Platt Perspective on Business and Technology

Innovators, innovation teams and the innovation process 11 – acquiring innovation through crowdsourcing as a special case 1

Posted in HR and personnel, strategy and planning by Timothy Platt on June 28, 2013

This is my eleventh installment in a series on innovators and the process of innovation (see HR and Personnel, postings 154 and following for Parts 1-10.) I have been writing about acquisition of outside-sourced innovation over the course of the last four installments to this series (see Part 7, Part 8, Part 9 and Part 10), with a focus in them on innovation acquisition from outside organizations or businesses. I turn here to consider the more wide-open outside acquisition of innovation and insight from the crowd and from the marketplace, and crowdsourcing.

I have written repeatedly about crowdsourcing in this blog and cite here, by way of example:

• The series: Crowd Sourcing, Open Innovation and Open Organization (see Social Networking and Business, postings 44-46 for Parts 1-3,
Crowd Sourcing and the Opening Up of Open Innovation,
Keeping Innovation Fresh – 16: adding the crowd to this puzzle, and
• My series: Connecting into the Crowd as a Source of Insight and Market Advantage (see Business strategy and operations – 2, postings 275 and loosely following for Parts 1-13.)

I would discuss crowds and crowdsourcing here, from two specific perspectives in keeping with the goals of this series:

• Better understanding innovators from the crowd, and connecting with and working with them, and
• Outlining at least some of the due diligence issues that an acquiring business, dealing with crowd-originating innovators, has to manage for this process to succeed.

And I begin that by discussing these innovators themselves.

People contribute their innovative skills and the fruits of their labor to the open online conversation of the crowd and through crowdsourcing for a variety of reasons.

• They can and do look for peer recognition and status and this is almost always at least one of the reasons people pursue when contributing to the crowd and through that venue to specific organizations.
• They can and do contribute their ideas and insights for monetary and other direct remunerative compensation too, and certainly when contributing their innovations to businesses that, for example, offer monetary or at least monetizable rewards to contributors whose efforts come to the top in crowd or other polling as to market appeal or utility.
• They can be looking for opportunity to bolster their professional credentials and verify their skills, experience and workplace value. That can be important here too and even when the innovators in question are not explicitly looking for new work opportunities.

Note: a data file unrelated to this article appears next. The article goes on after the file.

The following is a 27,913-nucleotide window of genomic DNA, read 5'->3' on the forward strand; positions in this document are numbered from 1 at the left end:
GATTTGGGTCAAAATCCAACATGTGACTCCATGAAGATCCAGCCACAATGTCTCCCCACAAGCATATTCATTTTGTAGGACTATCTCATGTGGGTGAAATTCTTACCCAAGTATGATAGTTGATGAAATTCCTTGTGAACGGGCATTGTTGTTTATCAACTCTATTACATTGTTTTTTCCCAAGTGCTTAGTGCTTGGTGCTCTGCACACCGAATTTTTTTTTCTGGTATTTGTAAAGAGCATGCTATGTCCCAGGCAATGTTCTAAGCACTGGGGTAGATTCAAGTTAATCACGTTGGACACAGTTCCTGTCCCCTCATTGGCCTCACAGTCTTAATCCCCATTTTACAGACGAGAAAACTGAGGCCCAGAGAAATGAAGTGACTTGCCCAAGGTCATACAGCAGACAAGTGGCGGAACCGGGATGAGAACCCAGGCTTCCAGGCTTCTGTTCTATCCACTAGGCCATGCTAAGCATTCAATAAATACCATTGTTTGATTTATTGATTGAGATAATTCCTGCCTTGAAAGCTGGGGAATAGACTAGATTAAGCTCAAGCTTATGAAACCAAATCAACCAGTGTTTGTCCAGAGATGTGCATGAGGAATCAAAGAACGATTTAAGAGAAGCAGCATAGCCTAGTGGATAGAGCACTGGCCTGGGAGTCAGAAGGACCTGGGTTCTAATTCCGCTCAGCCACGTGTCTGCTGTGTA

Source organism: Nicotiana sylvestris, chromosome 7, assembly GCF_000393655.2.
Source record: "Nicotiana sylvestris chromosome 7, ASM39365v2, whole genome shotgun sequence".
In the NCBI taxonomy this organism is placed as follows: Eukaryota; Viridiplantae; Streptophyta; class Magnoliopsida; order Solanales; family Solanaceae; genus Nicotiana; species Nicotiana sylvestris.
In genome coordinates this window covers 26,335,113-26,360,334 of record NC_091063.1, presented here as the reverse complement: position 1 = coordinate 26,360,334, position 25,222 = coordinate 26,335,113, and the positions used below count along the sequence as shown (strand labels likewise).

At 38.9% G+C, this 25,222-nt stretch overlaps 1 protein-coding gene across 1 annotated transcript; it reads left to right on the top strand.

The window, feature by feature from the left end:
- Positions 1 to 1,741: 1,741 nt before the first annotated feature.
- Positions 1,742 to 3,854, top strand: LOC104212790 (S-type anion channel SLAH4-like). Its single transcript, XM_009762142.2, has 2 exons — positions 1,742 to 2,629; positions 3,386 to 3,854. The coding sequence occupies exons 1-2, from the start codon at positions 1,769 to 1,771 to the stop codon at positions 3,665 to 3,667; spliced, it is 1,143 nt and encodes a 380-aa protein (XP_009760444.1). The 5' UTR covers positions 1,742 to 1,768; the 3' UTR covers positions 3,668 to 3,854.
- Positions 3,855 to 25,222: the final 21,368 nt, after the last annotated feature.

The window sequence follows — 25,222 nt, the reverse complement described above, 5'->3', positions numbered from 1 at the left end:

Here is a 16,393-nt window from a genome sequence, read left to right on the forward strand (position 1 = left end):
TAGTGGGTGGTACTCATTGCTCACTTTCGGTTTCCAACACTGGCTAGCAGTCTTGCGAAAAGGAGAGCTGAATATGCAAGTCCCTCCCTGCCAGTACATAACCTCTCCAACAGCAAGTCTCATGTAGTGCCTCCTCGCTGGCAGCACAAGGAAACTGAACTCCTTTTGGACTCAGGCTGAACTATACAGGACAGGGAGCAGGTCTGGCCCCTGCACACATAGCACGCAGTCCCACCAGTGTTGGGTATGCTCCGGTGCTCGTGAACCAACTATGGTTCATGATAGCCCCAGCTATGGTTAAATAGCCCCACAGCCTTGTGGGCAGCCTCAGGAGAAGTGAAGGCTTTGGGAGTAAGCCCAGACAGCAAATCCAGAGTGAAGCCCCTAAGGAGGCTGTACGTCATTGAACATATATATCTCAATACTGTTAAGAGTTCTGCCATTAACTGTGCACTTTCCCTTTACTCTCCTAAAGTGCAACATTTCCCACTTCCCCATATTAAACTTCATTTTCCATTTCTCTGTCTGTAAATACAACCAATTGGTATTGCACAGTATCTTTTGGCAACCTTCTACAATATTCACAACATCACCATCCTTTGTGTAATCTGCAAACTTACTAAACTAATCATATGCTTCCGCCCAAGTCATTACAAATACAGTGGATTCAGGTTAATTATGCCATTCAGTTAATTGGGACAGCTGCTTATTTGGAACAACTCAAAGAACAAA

Expectations become very important here too:

• What crowdsourced innovators look for and expect from crowdsourced sharing of their innovative capacity,
• Depends in significant part on the expectations that an acquiring organization creates,
• From how it enters into and engages with its outside communities,
• And through how it declares its participation in this type of value exchange.

The acquiring business in effects offers its markets and surrounding communities, and the innovative crowd that arises from it, a social contract with the terms it offers for participating in this activity serving as the terms of that contract. And with that as a starting foundation, how this business actually follows through in acknowledging and working with crowdsourced innovators it deals with, establishes the terms of its role and validity in this and even its legitimacy to this open larger community.

• This means knowing and understanding the needs, desires and expectations of members of the crowdsource community that they start out with from previous collaborative participation.
• This means understanding what terms are being offered and what are being implied as well, by the innovation acquiring organization,
• And this means finding ways to mesh the two so as to reach mutual satisfaction.

And this brings me directly to the due diligence issues that the acquiring organization should, at minimum, include in its strategic and operational decision making processes and both when considering crowdsourcing the acquisition of innovation and when reviewing and performance evaluating results obtained from this effort. I am going to continue this discussion in a next series installment where I will delve into those issues. Meanwhile, you can find this and related postings at HR and Personnel and also at Business Strategy and Operations and at its continuation page: Business Strategy and Operations – 2.

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